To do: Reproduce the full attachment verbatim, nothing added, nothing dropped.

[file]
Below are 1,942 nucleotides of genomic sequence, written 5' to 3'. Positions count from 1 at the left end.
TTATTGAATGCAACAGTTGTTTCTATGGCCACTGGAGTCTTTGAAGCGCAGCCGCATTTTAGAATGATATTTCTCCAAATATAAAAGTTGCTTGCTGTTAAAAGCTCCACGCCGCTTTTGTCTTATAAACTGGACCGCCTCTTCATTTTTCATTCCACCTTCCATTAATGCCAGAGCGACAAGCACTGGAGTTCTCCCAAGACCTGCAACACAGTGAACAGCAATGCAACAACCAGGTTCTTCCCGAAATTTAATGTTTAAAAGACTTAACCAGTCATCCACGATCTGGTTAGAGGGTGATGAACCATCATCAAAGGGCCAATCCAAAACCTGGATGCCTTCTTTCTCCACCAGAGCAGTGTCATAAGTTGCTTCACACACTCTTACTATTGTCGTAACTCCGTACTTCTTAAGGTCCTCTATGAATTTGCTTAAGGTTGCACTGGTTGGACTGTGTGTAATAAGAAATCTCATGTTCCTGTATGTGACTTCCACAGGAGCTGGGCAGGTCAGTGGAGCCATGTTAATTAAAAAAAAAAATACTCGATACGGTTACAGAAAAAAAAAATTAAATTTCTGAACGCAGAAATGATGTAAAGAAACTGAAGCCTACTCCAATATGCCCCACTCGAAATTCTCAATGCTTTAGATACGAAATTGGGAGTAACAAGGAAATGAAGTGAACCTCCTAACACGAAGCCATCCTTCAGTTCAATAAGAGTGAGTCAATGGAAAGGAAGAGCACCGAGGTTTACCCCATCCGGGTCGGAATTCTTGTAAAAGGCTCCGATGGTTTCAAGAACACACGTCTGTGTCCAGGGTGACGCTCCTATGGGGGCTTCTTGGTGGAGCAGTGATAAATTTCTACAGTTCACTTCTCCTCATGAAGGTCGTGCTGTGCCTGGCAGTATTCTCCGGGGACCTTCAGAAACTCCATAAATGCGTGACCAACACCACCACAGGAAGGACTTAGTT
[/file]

Below are 1,942 nucleotides of genomic sequence, written 5' to 3'. Positions count from 1 at the left end.
TTATTGAATGCAACAGTTGTTTCTATGGCCACTGGAGTCTTTGAAGCGCAGCCGCATTTTAGAATGATATTTCTCCAAATATAAAAGTTGCTTGCTGTTAAAAGCTCCACGCCGCTTTTGTCTTATAAACTGGACCGCCTCTTCATTTTTCATTCCACCTTCCATTAATGCCAGAGCGACAAGCACTGGAGTTCTCCCAAGACCTGCAACACAGTGAACAGCAATGCAACAACCAGGTTCTTCCCGAAATTTAATGTTTAAAAGACTTAACCAGTCATCCACGATCTGGTTAGAGGGTGATGAACCATCATCAAAGGGCCAATCCAAAACCTGGATGCCTTCTTTCTCCACCAGAGCAGTGTCATAAGTTGCTTCACACACTCTTACTATTGTCGTAACTCCGTACTTCTTAAGGTCCTCTATGAATTTGCTTAAGGTTGCACTGGTTGGACTGTGTGTAATAAGAAATCTCATGTTCCTGTATGTGACTTCCACAGGAGCTGGGCAGGTCAGTGGAGCCATGTTAATTAAAAAAAAAAATACTCGATACGGTTACAGAAAAAAAAAATTAAATTTCTGAACGCAGAAATGATGTAAAGAAACTGAAGCCTACTCCAATATGCCCCACTCGAAATTCTCAATGCTTTAGATACGAAATTGGGAGTAACAAGGAAATGAAGTGAACCTCCTAACACGAAGCCATCCTTCAGTTCAATAAGAGTGAGTCAATGGAAAGGAAGAGCACCGAGGTTTACCCCATCCGGGTCGGAATTCTTGTAAAAGGCTCCGATGGTTTCAAGAACACACGTCTGTGTCCAGGGTGACGCTCCTATGGGGGCTTCTTGGTGGAGCAGTGATAAATTTCTACAGTTCACTTCTCCTCATGAAGGTCGTGCTGTGCCTGGCAGTATTCTCCGGGGACCTTCAGAAACTCCATAAATGCGTGACCAACACCACCACAGGAAGGACTTAGTT